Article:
https://github.com/cran/pracma
Raw File
Tip revision: 26e049d70b4a1c237987e260cba68f6a9413736c authored by Hans W. Borchers on 09 April 2019, 04:10 UTC
version 2.2.5
Tip revision: 26e049d
README.md
# Package PRACMA

## Introduction

This package provides R implementations of more advanced functions in
numerical analysis, with a special view on on optimization and time
series routines. Uses Matlab/Octave function names where appropriate
to simplify porting.

Some of these implementations are the result of courses on Scientific
Computing (``Wissenschaftliches Rechnen'') and are mostly intended to
demonstrate how to implement certain algorithms in R/S. Others are
implementations of algorithms found in textbooks.

## Details

The package encompasses functions from all areas of numerical analysis,
for example:

* Root finding and minimization of univariate functions,  
  e.g. Newton-Raphson, Brent-Dekker, Fibonacci or `golden ratio' search.
* Handling polynomials, including roots and polynomial fitting,  
  e.g. Laguerre's and Muller's methods.
* Interpolation and function approximation,  
  barycentric Lagrange interpolation, Pade and rational interpolation,
  Chebyshev or trigonometric approximation.
* Some special functions,  
  e.g. Fresnel integrals, Riemann's Zeta or the complex Gamma function,
  and Lambert's W computed iteratively through Newton's method.
* Special matrices, e.g. Hankel, Rosser, Wilkinson
* Numerical differentiation and integration,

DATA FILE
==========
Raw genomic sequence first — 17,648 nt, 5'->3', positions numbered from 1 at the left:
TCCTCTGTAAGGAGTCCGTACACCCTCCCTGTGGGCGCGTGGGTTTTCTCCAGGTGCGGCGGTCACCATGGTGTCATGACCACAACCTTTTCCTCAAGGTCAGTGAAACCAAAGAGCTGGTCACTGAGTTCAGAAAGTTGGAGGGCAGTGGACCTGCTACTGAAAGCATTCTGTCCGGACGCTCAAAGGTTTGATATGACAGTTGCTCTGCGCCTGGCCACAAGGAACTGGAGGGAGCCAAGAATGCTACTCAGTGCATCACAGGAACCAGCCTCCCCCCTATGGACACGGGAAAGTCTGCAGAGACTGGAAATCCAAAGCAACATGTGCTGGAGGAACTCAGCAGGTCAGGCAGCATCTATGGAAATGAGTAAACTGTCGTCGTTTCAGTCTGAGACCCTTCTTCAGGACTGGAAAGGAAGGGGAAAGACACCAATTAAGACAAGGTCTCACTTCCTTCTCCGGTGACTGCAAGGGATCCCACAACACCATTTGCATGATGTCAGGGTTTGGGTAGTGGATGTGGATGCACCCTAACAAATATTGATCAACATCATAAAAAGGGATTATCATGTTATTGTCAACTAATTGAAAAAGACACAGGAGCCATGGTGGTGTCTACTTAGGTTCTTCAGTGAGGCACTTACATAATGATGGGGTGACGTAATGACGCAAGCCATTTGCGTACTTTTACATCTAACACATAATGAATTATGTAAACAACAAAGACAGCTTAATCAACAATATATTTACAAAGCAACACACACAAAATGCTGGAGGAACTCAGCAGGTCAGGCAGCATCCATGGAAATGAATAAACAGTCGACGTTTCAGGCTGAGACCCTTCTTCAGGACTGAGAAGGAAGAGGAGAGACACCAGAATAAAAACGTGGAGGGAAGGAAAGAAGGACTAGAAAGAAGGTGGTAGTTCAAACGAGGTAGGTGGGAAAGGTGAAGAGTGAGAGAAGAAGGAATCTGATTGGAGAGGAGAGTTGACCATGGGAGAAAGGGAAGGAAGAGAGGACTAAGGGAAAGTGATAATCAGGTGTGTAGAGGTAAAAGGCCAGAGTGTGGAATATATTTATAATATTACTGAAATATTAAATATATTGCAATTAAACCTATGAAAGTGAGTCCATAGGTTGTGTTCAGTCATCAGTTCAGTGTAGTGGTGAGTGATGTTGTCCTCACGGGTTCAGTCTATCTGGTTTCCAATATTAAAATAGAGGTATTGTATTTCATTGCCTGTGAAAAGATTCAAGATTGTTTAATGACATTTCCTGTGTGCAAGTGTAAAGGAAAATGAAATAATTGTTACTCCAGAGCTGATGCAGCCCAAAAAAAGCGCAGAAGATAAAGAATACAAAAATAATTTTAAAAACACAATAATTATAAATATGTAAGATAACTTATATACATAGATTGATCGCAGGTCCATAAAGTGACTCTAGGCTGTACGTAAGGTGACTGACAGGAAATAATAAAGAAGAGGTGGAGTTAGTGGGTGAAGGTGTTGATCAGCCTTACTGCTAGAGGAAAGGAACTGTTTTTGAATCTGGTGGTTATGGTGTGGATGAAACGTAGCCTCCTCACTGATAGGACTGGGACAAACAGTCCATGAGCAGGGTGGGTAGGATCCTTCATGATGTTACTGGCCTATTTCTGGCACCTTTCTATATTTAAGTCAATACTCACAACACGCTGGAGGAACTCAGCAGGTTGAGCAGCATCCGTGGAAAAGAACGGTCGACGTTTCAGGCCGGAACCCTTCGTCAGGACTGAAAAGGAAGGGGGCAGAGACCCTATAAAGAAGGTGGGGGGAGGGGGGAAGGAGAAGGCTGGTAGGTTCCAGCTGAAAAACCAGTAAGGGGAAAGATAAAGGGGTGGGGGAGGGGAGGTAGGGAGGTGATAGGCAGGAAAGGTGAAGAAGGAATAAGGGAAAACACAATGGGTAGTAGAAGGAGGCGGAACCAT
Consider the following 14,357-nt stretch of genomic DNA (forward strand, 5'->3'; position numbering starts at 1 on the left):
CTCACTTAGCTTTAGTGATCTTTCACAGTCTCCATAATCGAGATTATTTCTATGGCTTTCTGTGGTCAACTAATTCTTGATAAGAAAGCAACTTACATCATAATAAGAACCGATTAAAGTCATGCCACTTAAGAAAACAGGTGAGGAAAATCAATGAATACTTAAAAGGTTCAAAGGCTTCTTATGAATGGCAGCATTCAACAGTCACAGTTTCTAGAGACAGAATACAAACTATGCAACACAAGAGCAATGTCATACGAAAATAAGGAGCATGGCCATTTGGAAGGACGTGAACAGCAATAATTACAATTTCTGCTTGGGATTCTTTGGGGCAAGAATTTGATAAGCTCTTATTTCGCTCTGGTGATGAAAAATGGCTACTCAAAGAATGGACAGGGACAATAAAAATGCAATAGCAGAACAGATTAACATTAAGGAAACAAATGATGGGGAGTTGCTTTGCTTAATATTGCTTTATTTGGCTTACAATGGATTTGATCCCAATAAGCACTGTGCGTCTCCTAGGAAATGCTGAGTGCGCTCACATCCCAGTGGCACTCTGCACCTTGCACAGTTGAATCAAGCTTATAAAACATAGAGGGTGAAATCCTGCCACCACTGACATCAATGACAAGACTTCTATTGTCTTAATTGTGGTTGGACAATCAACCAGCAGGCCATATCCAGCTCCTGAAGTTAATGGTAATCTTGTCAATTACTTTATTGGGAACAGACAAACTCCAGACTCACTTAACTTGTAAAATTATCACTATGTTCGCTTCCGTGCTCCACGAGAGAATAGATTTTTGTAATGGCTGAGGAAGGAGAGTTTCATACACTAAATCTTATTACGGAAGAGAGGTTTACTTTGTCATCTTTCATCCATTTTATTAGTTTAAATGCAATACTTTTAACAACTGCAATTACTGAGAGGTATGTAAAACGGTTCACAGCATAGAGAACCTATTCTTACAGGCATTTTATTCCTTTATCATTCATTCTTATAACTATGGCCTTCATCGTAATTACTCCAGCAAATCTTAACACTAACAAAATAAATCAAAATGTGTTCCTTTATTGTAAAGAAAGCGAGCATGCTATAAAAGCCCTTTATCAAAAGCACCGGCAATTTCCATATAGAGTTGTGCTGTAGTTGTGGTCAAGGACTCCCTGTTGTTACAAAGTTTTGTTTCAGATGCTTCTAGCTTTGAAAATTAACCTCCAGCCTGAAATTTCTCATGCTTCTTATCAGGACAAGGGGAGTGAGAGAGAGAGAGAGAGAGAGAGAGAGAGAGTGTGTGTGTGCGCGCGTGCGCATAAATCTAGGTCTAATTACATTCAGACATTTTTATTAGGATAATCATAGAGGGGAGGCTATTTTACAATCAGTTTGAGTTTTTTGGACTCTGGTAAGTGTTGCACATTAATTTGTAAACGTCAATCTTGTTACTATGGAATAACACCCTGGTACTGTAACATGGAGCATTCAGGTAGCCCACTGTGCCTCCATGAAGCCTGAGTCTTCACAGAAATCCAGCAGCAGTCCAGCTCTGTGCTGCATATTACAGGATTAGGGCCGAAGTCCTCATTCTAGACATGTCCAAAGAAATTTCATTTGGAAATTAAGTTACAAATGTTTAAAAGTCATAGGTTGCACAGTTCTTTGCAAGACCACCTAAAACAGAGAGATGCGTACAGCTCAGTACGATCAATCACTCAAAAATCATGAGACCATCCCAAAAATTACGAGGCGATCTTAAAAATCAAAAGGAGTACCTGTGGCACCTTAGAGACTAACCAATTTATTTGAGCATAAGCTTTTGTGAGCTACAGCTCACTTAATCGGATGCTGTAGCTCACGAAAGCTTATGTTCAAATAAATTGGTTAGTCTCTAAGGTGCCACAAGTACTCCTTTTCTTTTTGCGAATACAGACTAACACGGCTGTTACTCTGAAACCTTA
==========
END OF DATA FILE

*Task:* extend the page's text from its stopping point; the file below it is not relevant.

Richardson approach and ``complex step'' derivatives, adaptive
  Simpson and Lobatto integration and adaptive Gauss-Kronrod quadrature.
* Solvers for ordinary differential equations and systems,  
  Euler-Heun, classical Runge-Kutta, ode23, or predictor-corrector method 
  such as the Adams-Bashford-Moulton.
* Some functions from number theory,  
  such as primes and prime factorization, extended Euclidean algorithm.
* Sorting routines, e.g. recursive quickstep.
* Several functions for string manipulation and regular search,
  all wrapped and named similar to their Matlab analogues.

## Goals

It serves three main goals:

* Collecting R scripts that can be demonstrated in courses on
  Numerical Analysis or Scientific Computing using R/S as the chosen
  programming language.
* Wrapping functions with appropriate Matlab names to simplify
  porting programs from Matlab or Octave to R.
* Providing an environment in which R can be used as a full-blown
  numerical computing system.

Besides that, many of these functions could be called in R applications
as they do not have comparable counterparts in other R packages (at least
at this moment, as far as I know). 

All referenced books have been utilized in one way or another.
Web links have been provided where reasonable.

## Emulated MATLAB Functions

The following 220 functions are emulations of correspondingly named Matlab 
functions and bear the same signature as their Matlab cousins if possible:

    accumarray, acosd, acot, acotd, acoth, acsc, acscd, acsch, and, angle, ans,
    arrayfun, asec, asecd, asech, asind, atand, atan2d,  
    beep, bernoulli, blank, blkdiag, bsxfun,  
    cart2pol, cart2sph, cd, ceil, circshift, clear, compan, cond, conv,  
    cosd, cot, cotd, coth, cross, csc, cscd, csch, cumtrapz,  
    dblquad, deblank, deconv, deg2rad, detrend, deval, disp, dot,  
    eig, eigint, ellipj, ellipke, eps, erf, erfc, erfcinv, erfcx, erfi, erfinv,  
    errorbar, expint, expm, eye, ezcontour, ezmesh, ezplot, ezpolar, ezsurf,  
    fact, fftshift, figure, findpeaks, findstr, flipdim, fliplr, flipud,  
    fminbnd, fmincon, fminsearch, fminunc, fplot, fprintf, fsolve, fzero,  
    gammainc, gcd, geomean, gmres, gradient,  
    hadamard, hankel, harmmean, hilb, histc, humps, hypot,  
    idivide, ifft, ifftshift, inpolygon, integral, integral2, integral3,  
    interp1, interp2, inv, isempty, isprime,  
    kron,  
    legendre, linprog, linspace, loglog, logm, logseq, logspace, lsqcurvefit,  
    lsqlin, lsqnonlin, lsqnonneg, lu,  
    magic, meshgrid, mkpp, mldivide, mod, mrdivide,  
    nchoosek, ndims, nextpow2, nnz, normest, nthroot, null, num2str, numel,